Fundamentals of Photography

Lesson 56 of 107

Camera Accessories

 

Fundamentals of Photography

Lesson 56 of 107

Camera Accessories

 

Lesson Info

Camera Accessories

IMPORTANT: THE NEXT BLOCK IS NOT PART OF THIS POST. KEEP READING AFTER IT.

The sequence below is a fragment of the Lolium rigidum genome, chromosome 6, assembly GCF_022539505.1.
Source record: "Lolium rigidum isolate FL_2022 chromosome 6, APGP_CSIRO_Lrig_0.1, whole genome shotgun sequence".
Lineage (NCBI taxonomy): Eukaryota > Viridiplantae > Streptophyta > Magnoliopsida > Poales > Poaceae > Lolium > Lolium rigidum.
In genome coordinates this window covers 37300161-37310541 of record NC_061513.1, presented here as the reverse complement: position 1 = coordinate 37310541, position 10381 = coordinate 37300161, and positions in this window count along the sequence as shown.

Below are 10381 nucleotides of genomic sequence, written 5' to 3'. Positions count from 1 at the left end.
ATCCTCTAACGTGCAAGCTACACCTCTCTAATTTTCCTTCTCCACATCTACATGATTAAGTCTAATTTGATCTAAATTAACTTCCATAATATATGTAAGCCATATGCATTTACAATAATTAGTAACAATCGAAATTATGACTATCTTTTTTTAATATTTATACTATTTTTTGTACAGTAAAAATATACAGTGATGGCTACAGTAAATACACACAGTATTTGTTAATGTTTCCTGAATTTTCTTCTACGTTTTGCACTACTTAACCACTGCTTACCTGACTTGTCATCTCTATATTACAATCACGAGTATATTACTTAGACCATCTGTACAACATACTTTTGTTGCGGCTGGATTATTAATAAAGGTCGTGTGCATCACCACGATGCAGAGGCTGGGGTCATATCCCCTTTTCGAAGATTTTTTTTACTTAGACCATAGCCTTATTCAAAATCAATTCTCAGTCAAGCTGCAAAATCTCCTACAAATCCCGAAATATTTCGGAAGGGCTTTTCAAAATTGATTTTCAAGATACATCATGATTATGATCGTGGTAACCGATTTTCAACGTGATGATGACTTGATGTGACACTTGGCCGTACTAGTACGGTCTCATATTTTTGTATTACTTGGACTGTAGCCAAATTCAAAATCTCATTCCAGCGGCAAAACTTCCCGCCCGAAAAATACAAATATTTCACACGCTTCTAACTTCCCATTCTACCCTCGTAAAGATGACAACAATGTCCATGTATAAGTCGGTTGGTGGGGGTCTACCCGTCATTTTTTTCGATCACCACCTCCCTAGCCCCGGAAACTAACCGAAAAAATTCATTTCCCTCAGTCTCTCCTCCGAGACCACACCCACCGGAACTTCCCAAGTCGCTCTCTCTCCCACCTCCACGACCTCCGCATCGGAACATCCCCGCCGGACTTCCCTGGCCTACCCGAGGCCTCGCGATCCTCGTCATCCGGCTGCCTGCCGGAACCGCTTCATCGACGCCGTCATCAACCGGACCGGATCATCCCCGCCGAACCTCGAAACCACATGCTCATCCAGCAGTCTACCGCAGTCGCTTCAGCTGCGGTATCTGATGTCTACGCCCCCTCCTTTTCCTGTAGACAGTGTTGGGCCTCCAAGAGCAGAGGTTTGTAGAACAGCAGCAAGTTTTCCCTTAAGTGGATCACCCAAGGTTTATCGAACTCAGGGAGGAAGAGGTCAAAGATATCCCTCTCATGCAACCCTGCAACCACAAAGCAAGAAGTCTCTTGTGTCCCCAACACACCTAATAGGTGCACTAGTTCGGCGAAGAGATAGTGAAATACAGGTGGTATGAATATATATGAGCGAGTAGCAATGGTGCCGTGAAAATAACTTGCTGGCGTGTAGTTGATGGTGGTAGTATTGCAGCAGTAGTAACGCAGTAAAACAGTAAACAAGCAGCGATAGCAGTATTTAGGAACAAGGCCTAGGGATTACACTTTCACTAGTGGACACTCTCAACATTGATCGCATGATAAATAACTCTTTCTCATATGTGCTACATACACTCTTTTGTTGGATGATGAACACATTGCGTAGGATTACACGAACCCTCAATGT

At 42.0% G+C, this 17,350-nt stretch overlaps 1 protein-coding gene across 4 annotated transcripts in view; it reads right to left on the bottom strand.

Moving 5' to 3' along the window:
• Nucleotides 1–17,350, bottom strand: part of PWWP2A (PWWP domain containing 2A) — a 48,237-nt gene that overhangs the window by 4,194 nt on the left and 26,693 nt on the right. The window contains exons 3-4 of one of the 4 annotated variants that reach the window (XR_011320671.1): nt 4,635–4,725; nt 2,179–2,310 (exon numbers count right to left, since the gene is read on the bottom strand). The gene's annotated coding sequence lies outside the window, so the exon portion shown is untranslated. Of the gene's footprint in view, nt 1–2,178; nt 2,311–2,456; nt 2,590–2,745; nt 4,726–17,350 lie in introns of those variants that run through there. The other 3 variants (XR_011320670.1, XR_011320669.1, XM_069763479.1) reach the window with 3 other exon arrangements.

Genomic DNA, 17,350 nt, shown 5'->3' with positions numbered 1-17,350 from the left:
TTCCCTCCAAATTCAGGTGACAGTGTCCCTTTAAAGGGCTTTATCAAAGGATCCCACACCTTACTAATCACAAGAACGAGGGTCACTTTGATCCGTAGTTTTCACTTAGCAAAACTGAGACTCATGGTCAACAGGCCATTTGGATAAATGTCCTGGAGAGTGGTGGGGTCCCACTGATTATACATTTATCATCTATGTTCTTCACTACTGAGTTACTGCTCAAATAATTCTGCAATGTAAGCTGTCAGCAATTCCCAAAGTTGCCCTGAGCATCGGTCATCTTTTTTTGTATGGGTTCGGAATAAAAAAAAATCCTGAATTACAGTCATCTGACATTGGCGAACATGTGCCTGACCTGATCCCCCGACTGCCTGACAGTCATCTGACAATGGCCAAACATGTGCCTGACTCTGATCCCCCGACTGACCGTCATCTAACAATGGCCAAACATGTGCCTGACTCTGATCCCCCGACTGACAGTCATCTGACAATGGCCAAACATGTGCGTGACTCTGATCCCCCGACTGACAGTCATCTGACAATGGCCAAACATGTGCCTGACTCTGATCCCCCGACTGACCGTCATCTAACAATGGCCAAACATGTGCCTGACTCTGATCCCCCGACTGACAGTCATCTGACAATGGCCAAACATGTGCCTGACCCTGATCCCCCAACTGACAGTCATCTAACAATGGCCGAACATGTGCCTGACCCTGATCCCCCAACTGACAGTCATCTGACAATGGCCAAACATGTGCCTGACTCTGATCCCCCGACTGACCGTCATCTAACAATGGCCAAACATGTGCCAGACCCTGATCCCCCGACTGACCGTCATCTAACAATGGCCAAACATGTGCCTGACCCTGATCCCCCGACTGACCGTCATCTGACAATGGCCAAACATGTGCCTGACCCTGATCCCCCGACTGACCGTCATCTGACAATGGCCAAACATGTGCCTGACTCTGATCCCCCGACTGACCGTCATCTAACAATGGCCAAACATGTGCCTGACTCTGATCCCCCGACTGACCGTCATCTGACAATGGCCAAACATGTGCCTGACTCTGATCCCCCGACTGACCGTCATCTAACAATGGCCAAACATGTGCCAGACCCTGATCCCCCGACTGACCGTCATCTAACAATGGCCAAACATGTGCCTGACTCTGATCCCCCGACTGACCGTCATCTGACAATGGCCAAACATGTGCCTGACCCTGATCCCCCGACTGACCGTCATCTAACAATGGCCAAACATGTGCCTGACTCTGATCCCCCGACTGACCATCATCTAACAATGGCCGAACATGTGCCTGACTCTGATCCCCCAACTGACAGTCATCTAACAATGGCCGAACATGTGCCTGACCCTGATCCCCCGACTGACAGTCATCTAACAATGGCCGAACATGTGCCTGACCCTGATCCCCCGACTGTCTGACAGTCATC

It is time to start the gadget bag. And so we've brought out a few of the little gadgets that you might want to get into. And they're all about solving problems, not about having trinkets in your camera bag. It's about solving problems. We'll take a look at some of these. And we've got all sorts of stuff to talk about here. And this is kind of the grab bag for the rest of the class you might say. So we're gonna talk about camera accessories, lens accessories. We'll get into our macro session. We kind of ran out of time in the lens class. We gotta have it here because there's a lot of accessories that go with it as well. I gotta admit, because I do know about a lot of these gadgets, and some of you out there know a lot about these gadgets. This is kind of just the tip of the iceberg. I mean it goes far beyond. And I'm just trying to point out the main stuff to people who want to get into this. But there is many, many more things that are out there and we're just gonna touch on some of t...